The DHO conducted the discipline hearing on October 5, 2016, and concluded that the greater weight of the evidence supported the charge of fighting, based on the incident report written by an officer who witnessed the altercation as well as the supporting memoranda from staff, clinical assessments of both Gbadamosi and the inmate, and Gbadamosi's own statements.

         Gyurke Aff. ¶ 9-10. The DHO considered Gbadamosi's statement of self-defense and determined that Gbadamosi's actions demonstrated that he was a mutual participant in the argument and physical altercation. Id. at ¶ 10. The DHO sanctioned Gbadamosi with the loss of 27 days of GCT and 90 days of commissary privileges, and imposed seven days of disciplinary segregation. Id. These sanctions were within the applicable sanction guidelines for a Code 201 offense. Id.

         Gbadamosi appealed the DHO finding by filing an administrative remedy submission at the Mid-Atlantic Regional Office level. Discipline Report 4. On January 31, 2017, [1]Gbadamosi's appeal was denied. Id. at 5. Gbadamosi alleges that he then appealed that denial to the Central Office. See Pet. 7; Discipline Report 6. There is nothing in the record, however, to indicate that the Central Office received such an appeal. Under the Administrative Program, upon receiving a request or appeal, the administrative remedy clerk stamps the form with the date received, and logs it into the Federal Bureau of Prisons' (“BOP”) SENTRY index as received on that date. Admin. Remedy Program 9, ECF 10-1. Nothing in the SENTRY records show that Gbadamosi appealed to the Central Office. According to Gbadamosi, Central Office “ignored [his] appeal submission” and as such, he urges this Court to deem his administrative remedies exhausted. Pet. 7.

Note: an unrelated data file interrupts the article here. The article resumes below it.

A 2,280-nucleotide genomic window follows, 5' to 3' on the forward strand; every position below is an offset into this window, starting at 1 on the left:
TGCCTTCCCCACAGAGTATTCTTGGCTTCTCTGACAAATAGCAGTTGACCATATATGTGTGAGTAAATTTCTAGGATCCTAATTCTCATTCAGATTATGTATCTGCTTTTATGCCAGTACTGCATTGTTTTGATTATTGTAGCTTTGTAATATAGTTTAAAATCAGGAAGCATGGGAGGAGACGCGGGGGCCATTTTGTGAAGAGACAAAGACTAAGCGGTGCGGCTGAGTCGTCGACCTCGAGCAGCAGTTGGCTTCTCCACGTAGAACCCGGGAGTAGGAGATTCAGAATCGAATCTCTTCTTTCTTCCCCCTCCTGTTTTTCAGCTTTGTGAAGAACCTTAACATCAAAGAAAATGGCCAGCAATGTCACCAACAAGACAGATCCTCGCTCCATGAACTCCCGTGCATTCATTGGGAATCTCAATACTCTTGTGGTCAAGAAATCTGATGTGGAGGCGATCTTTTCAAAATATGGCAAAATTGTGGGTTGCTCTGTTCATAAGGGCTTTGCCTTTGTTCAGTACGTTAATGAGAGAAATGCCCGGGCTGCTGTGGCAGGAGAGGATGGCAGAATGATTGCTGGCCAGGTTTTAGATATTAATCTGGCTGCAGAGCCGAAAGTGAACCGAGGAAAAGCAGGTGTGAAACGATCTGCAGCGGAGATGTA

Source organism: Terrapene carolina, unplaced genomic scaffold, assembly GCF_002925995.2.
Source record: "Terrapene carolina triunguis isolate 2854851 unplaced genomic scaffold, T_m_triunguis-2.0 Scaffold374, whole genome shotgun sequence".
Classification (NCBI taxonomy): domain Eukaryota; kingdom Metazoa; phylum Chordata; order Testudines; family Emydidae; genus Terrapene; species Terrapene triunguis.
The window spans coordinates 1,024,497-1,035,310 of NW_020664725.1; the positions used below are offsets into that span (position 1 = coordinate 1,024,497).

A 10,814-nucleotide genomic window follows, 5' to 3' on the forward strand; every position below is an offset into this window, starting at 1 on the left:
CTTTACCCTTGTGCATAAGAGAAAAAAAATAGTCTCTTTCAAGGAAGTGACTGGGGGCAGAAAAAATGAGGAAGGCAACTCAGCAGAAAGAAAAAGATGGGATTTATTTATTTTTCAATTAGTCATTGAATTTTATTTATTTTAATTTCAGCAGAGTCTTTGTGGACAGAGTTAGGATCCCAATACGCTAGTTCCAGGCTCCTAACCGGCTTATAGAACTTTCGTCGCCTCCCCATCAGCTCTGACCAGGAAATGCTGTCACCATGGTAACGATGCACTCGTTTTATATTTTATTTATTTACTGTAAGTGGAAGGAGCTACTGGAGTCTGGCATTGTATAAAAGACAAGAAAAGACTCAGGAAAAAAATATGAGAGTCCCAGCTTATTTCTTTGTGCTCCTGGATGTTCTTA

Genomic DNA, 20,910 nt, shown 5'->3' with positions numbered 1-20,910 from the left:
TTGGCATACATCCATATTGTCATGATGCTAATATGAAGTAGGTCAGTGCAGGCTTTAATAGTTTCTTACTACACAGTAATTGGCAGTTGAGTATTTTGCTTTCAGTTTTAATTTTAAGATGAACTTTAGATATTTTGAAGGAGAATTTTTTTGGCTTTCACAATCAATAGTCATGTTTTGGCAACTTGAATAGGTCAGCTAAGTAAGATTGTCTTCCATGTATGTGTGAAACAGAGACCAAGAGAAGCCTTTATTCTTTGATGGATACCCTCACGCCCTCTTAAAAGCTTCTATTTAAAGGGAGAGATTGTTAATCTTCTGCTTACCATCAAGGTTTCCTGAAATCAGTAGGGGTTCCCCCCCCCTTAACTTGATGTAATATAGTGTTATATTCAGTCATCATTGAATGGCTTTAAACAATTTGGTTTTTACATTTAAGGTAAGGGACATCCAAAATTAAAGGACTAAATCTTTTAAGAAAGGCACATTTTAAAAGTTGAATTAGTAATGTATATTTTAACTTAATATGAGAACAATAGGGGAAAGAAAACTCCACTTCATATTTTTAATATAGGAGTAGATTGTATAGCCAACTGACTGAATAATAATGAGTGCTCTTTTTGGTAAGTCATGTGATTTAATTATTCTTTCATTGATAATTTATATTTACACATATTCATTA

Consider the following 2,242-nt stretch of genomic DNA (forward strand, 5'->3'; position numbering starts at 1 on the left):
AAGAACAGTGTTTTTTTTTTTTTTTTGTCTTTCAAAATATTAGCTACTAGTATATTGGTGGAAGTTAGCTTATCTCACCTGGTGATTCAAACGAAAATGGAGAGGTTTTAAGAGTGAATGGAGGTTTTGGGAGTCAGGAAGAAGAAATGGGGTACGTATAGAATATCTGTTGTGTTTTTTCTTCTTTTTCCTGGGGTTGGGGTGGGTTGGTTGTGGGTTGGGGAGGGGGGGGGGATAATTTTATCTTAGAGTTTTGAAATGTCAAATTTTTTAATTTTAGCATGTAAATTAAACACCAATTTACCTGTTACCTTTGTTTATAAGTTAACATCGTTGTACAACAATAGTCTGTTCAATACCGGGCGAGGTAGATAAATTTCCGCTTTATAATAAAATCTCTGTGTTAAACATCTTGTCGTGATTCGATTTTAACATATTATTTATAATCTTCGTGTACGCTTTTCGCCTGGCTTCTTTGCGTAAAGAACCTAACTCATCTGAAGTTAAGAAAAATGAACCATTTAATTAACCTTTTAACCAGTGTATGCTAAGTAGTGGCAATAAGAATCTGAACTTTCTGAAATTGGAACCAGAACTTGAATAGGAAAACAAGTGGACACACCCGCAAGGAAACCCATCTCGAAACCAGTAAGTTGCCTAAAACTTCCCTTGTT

Standard of Review

         Pursuant to Federal Rule of Civil Procedure 56(a), “[t]he court shall grant summary judgment if the movant shows that there is no genuine dispute as to any material fact and the movant is entitled to judgment as a matter of law.” The court should “view the evidence in the light most favorable to . . . the nonmovant, and draw all inferences in her favor without weighing the evidence or assessing the witness' credibility.” Dennis v. Columbia Colleton Med. Ctr., Inc., 290 F.3d 639, 645 (4th Cir. 2002). The Supreme Court has clarified that this does not mean that any factual dispute will defeat the motion:

By its very terms, this standard provides that the mere existence of some alleged factual dispute between the parties will not defeat an otherwise properly supported motion for summary judgment; the requirement is ...